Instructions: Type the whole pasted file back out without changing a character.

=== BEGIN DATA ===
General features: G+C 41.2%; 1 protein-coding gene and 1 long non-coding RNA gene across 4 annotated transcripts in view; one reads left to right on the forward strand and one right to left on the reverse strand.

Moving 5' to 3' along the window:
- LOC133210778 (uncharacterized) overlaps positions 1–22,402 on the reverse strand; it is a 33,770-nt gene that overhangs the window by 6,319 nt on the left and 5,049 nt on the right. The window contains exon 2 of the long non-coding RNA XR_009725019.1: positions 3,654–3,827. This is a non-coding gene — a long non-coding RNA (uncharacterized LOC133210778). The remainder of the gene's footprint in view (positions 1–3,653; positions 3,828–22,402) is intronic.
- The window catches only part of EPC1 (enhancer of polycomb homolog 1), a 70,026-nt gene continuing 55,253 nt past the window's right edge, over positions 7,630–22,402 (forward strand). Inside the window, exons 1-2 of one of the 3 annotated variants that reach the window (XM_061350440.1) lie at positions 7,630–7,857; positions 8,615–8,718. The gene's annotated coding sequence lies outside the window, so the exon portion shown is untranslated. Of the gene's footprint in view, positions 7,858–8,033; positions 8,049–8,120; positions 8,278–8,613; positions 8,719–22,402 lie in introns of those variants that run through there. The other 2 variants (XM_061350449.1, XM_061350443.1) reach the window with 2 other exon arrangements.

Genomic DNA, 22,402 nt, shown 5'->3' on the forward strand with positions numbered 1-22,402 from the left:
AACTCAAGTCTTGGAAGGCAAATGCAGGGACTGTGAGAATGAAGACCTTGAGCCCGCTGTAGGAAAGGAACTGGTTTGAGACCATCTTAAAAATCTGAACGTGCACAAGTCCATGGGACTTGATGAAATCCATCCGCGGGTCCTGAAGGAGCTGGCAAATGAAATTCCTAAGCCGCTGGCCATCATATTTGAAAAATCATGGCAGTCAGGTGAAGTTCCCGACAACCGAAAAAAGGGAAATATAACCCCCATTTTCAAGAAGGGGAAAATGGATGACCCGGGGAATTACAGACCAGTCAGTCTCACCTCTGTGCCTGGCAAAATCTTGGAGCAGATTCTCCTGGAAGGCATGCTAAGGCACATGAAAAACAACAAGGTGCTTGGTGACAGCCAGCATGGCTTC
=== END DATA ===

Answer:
General features: G+C 41.2%; 1 protein-coding gene and 1 long non-coding RNA gene across 4 annotated transcripts in view; one reads left to right on the forward strand and one right to left on the reverse strand.

Moving 5' to 3' along the window:
- LOC133210778 (uncharacterized) overlaps positions 1–22,402 on the reverse strand; it is a 33,770-nt gene that overhangs the window by 6,319 nt on the left and 5,049 nt on the right. The window contains exon 2 of the long non-coding RNA XR_009725019.1: positions 3,654–3,827. This is a non-coding gene — a long non-coding RNA (uncharacterized LOC133210778). The remainder of the gene's footprint in view (positions 1–3,653; positions 3,828–22,402) is intronic.
- The window catches only part of EPC1 (enhancer of polycomb homolog 1), a 70,026-nt gene continuing 55,253 nt past the window's right edge, over positions 7,630–22,402 (forward strand). Inside the window, exons 1-2 of one of the 3 annotated variants that reach the window (XM_061350440.1) lie at positions 7,630–7,857; positions 8,615–8,718. The gene's annotated coding sequence lies outside the window, so the exon portion shown is untranslated. Of the gene's footprint in view, positions 7,858–8,033; positions 8,049–8,120; positions 8,278–8,613; positions 8,719–22,402 lie in introns of those variants that run through there. The other 2 variants (XM_061350449.1, XM_061350443.1) reach the window with 2 other exon arrangements.

Genomic DNA, 22,402 nt, shown 5'->3' on the forward strand with positions numbered 1-22,402 from the left:
AACTCAAGTCTTGGAAGGCAAATGCAGGGACTGTGAGAATGAAGACCTTGAGCCCGCTGTAGGAAAGGAACTGGTTTGAGACCATCTTAAAAATCTGAACGTGCACAAGTCCATGGGACTTGATGAAATCCATCCGCGGGTCCTGAAGGAGCTGGCAAATGAAATTCCTAAGCCGCTGGCCATCATATTTGAAAAATCATGGCAGTCAGGTGAAGTTCCCGACAACCGAAAAAAGGGAAATATAACCCCCATTTTCAAGAAGGGGAAAATGGATGACCCGGGGAATTACAGACCAGTCAGTCTCACCTCTGTGCCTGGCAAAATCTTGGAGCAGATTCTCCTGGAAGGCATGCTAAGGCACATGAAAAACAACAAGGTGCTTGGTGACAGCCAGCATGGCTTC